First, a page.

Supplemental materials of
Clustering of High Redshift (z>2.9) Quasars from the Sloan Digital Sky Survey
high-resolution paper astro-ph Press Release

last updated: Feb 2007 by Yue Shen

Tables and Figures

datafile1.txt : the entile Table 1 in the paper.
fb1.eps : Fig. B1 of the paper; the illustrative figure for the SDSS tiling geometry.


The angular geometry description of the quasar clustering subsamle can be found in Appendix B of the paper. Files necessary to generate the masks are present here in fits format. You need to install the idlutils and idlspec2d products first. Use the READ_FITS_POLYGONS routine in idlutils to read these fits files.

The first two files are enough for your purpose of generating random catalogs in the same regions as the clustering subsample with or without bad imaging fields. The other three files are useful if you want to plot the targeting and tiling geometry as shown in Fig. B1 of the paper. Note that for the highz_spectro_window.fits file, the starting plate is 0716, because prior plates were associated with tiling chunks with targeting version lower than v3_1_0. However, a later plate number doesn't guarantee the plate is necessarily tiled in a tiling chunk with targeting version no lower than v3_1_0. In other words, you need to use both tilingChunks.fits (with targeting version incorporated) and highz_spectro_window.fits to reject lower target version regions.

: the set of balkanized spherical polygons describing the geometry of the clustering subsample. Note that here "balkanization" is only done within each tiling chunks (tileRun). Since different tiling chunks could overlap with each other (see the examples in Fig. B1 of the paper), you need to do "balkanization" again to get the fully "balknized" sectors, and to get the total net area covered by these sectors. Such a file is provided as full_sectors_balkans.fits, where the tiling chunk and plate info is gone.
bad_fields_balkans.fits : a secondary mask describing the regions of bad imaging fields.
targetingChunks.fits : the set of polygons describing the geometry of target chunks.
tilingChunks.fits : the set of polygons describing the geometry of tiling chunks.
highz_spectro_window.fits : the set of polygons describing the geometry of spectroscopic plates (tiles) starting from plate 0716.

How to determine whether or not a given point (xyz or RA/DEC) is in regions described by the set of polygons?
Use routine IS_IN_WINDOW in idlutils.

I also put the original files describing the boundaries of the targeting chunks and tiling chunks below (these files can also be obtained from CAS and/or DR5 site). There files are necessary if you want to generate the above fits files by yourself.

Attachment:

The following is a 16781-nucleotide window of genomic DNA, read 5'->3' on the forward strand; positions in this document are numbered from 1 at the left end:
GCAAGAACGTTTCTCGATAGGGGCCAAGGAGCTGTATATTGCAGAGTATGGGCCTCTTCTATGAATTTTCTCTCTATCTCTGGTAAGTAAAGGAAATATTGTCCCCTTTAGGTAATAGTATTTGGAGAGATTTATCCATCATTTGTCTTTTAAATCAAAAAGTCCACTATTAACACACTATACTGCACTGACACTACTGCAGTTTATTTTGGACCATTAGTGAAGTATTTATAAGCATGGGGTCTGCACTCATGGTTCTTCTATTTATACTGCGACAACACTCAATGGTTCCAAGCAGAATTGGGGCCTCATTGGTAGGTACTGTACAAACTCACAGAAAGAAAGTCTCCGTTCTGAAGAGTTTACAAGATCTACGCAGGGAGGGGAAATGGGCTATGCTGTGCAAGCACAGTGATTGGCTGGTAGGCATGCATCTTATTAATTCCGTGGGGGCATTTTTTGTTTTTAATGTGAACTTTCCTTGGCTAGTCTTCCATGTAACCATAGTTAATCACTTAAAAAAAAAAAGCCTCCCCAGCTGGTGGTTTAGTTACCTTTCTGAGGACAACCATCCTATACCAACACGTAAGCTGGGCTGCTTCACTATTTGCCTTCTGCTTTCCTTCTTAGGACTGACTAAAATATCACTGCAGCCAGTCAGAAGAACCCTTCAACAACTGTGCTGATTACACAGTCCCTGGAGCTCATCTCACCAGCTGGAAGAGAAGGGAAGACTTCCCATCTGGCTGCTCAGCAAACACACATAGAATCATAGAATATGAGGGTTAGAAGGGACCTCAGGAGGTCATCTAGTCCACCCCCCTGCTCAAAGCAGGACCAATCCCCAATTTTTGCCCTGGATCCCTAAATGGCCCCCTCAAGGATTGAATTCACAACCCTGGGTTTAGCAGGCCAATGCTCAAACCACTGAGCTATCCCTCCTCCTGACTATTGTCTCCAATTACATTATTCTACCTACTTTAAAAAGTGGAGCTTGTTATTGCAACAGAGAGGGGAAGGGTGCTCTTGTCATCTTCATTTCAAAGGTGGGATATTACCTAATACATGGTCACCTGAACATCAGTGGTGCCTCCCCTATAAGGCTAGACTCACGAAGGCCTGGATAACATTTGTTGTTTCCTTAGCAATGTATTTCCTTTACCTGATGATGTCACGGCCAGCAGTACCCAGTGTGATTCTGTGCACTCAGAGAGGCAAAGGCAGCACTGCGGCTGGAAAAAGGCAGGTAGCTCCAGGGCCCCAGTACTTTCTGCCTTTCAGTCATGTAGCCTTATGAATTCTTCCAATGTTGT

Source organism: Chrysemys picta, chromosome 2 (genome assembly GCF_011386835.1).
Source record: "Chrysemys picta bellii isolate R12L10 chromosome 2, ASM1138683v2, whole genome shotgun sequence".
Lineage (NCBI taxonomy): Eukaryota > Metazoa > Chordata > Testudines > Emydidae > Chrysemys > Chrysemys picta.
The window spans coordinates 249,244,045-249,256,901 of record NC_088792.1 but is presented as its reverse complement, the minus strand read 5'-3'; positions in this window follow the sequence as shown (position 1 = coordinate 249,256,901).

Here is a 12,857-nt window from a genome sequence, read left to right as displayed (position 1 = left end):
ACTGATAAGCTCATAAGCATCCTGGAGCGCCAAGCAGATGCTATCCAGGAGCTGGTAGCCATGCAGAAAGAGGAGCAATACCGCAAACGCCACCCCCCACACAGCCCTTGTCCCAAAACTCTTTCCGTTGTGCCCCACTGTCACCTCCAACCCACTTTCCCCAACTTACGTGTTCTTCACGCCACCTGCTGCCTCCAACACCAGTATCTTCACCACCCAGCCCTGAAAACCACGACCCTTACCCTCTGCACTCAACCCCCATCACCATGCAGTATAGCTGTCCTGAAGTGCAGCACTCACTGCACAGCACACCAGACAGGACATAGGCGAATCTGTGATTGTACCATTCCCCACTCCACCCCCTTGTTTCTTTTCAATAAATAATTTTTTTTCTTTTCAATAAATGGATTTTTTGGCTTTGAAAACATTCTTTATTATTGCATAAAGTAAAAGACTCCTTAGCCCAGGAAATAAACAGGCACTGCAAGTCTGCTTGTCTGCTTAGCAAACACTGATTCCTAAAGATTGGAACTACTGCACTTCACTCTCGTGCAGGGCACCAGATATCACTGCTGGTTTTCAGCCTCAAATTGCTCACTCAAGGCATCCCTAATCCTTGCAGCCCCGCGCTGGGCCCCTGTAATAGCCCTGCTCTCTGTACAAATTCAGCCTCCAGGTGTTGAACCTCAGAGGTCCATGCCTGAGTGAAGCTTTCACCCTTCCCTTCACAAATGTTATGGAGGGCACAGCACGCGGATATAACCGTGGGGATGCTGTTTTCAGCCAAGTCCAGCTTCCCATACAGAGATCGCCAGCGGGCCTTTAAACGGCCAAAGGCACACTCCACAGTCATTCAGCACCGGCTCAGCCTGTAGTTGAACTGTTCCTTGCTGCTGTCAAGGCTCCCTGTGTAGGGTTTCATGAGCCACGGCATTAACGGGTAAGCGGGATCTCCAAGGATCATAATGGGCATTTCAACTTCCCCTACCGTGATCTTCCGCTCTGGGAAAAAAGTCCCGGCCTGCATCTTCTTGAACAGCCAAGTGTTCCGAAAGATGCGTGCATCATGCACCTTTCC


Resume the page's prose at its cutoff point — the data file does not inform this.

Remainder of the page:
tilingBoundaries : table describing the boundaries of tiling chunks; its parent view is tilingGeometry.
targetingChunk : file describing the boundaries of targeting chunks (never used in generating full_sectors.fits, but is of general SDSS geometry interests).
maindr5spectro.par : file describing the geometry of spectroscopic plates.
runQA_DR5.csv (46M!!): file describing detailed SDSS run quality, used to identify bad imaging fields. After identifying bad imaging fields, you need to use the SDSS_RUN2WINDOW routine in the SDSS photoop product. (Yes, you have to install photoop product to use sdss_run2window and related routines).

The SDSS tiling geometry is rather complicated, please refer to the description in Appendix B of the paper for more information. If you REALLY want to play with spherical polygons for SDSS, you may want to check the SDSS glossary for some jargons and especially different coordinate systems that will ALL be used in those geometry tables (you will find even mixed types of coordinate systems!); a description of the mangle product by A. Hamilton can be found here. In the future, the CAS will probably incorporate all the necessary gemoetry information into tables and provide a user guide to utilize these tables.

Constraint on Quasar Lifetime

We have used the Jing (1998) analytical formula to compute the linear bias. In principle one can use the bias computed from numerical simulation results. However, to interpret our measured correlation function we need a fine redshift grid. Hence using the analytical bias formula is convenient. We have compared the analytical formula with that computed from numerical simulations at two redshifts: z=3 and z=4; and the analytical bias formula is a proper prescription for our integrated correlation function (see Appendix C of the paper for more discussions). Also, we compared the Press-Schechter formula and the Sheth-Tormen formula for the halo mass function with numerical simulation at z=3 and z=4. It is found that the ST formula is a better prescription for the dark matter halo mass function. The numerical simulations we used were kindly provided by Paul Bode & J. P. Ostriker, and the related figures are not included in the paper.

HMF_compare_z3.eps : halo mass function at z=3 (y axis units should be h^4 Mpc^{-3} M_{\odot}^{-1})
HMF_compare_z4.eps : halo mass function at z=4 (y axis units should be h^4 Mpc^{-3} M_{\odot}^{-1})
comp_halo_mass_CF_Paul_z3_z4.eps : comparsion of the DM CF and halo (M>2e12 h^{-1} M_{\odot}) CF with results computed using analytical CDM power spectrum and linear bias formula.